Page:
In a major victory for Cablevision Systems, the U.S. Supreme Court refused last week to consider a legal challenge by the television networks and Hollywood studios that would block the use of a next-generation digital video recorder. Cablevision is now free to launch the new server-based remote DVR service later this year.
The content owners, making up some of the largest media conglomerates in the nation, had argued that Cablevision’s remote program storage service violated copyright laws. The new service, they said, was more akin to a video-on-demand service, for which they receive additional licensing fees. Allowing the recording would illegally copy their programs without a license, they argued.
The media owners suggested that making a recording on a server is not covered under a home viewer’s right to make a copy for personal use, as was established more than 25 years ago by the high court in its ruling in the landmark Sony Betamax case.
In 2007, a New York federal trial judge agreed with that argument, giving the content owners an initial legal victory. However, the 2nd U.S. Circuit Court of Appeals overturned that ruling last summer and sided with Cablevision. The appeals court found the DVR service was not so different than using a VCR to record programs. It also ruled that Cablevision was not liable for copies of programs made by customers.
Last week, the U.S. Supreme Court, without comment, left the appeals court ruling in place, giving the victory to Cablevision. The cable operator received the support of the Obama administration, whose solicitor general urged the court not to review the case. Now all legal challenges for the case — Cable News Network vs. CSC Holdings, 08-448 — are exhausted.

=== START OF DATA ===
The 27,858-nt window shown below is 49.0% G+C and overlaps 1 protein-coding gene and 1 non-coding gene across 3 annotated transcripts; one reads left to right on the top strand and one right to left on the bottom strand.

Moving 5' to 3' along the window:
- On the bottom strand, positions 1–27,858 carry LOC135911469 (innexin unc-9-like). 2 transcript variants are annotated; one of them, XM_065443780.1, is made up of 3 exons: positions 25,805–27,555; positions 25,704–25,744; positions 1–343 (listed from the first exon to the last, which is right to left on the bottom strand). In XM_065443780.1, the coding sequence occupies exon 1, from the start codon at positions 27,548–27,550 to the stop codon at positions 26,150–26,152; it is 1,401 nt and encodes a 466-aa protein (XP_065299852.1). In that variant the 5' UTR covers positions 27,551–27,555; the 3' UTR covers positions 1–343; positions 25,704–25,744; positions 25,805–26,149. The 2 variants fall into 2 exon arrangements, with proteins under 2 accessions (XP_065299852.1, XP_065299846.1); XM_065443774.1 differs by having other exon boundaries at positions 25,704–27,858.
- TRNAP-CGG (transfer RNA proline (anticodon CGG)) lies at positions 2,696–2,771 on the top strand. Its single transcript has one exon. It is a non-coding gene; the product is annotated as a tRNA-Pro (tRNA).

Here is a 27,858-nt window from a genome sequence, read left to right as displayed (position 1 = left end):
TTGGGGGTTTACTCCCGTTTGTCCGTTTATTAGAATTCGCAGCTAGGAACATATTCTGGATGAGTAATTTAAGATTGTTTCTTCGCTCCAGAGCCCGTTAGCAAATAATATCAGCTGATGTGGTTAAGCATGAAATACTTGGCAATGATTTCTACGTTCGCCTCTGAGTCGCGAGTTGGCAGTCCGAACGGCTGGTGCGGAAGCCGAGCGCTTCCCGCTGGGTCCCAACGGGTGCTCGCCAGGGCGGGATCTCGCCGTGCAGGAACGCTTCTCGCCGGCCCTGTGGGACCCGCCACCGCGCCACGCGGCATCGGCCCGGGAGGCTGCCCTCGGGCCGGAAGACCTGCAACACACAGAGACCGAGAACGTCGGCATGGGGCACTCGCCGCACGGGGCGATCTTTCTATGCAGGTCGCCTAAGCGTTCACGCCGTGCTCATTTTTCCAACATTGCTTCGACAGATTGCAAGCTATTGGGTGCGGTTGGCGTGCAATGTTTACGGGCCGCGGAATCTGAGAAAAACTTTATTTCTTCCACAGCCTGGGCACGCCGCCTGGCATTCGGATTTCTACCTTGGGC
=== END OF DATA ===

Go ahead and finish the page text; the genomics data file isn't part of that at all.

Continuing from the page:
The high-profile case was a major loss for the plaintiffs, who included General Electric Co.’s NBC; CBS; Walt Disney Co.’s ABC; and News Corp.’s Twentieth Century Fox. They were backed by music companies, publishing organizations and professional sports leagues — all of which filed friend-of-the-court briefs supporting the plaintiff’s arguments.
As mentioned, Cablevision is expected to launch the new DVR service later this year. It will allow subscribers to record and store video programs on the cable provider’s central computer server, rather than on storage media at home. Cablevision said the service will cost less than the home-based recording hardware it now provides subscribers in select markets.
The new technology could have huge ramifications for the media industry. Experts predict digital recording services could now double, entering about half of U.S. homes in a short time. The DVR technology is already present in about 32 percent of U.S. TV households, according to Nielsen, up from about 25 percent this time last year.
This fast growth worries content owners, who see DVRs as an easy way for viewers to avoid commercials, the primary income source for the networks. Also, time-shifting makes it harder for television networks to draw mass audiences at once — a phenomenon highly desired by premium advertisers and a platform long used to launch new programs.
Tom Rutledge, Cablevision’s chief operating officer, called the high court’s decision a tremendous victory for his industry. However, he addressed the ad skipping fears. “We are mindful of the potential implications for ad skipping and the concerns this has raised in the programming community,” he said in a statement.
Rutledge said the cable provider believes there are ways to work with programmers to give the new technology to customers and “at the same time deliver real benefits to advertisers.”
The Supreme Court’s action was also applauded by public interest groups. Gigi Sohn, president of Public Knowledge, praised the high court for using common sense in the case.
“From a common sense point of view, the lower court and the U.S. solicitor general were correct in their interpretation of the copyright law that a recording is a recording, whether done on a set-top box or at the cable headend, as Cablevision’s proposed service allows,” she said.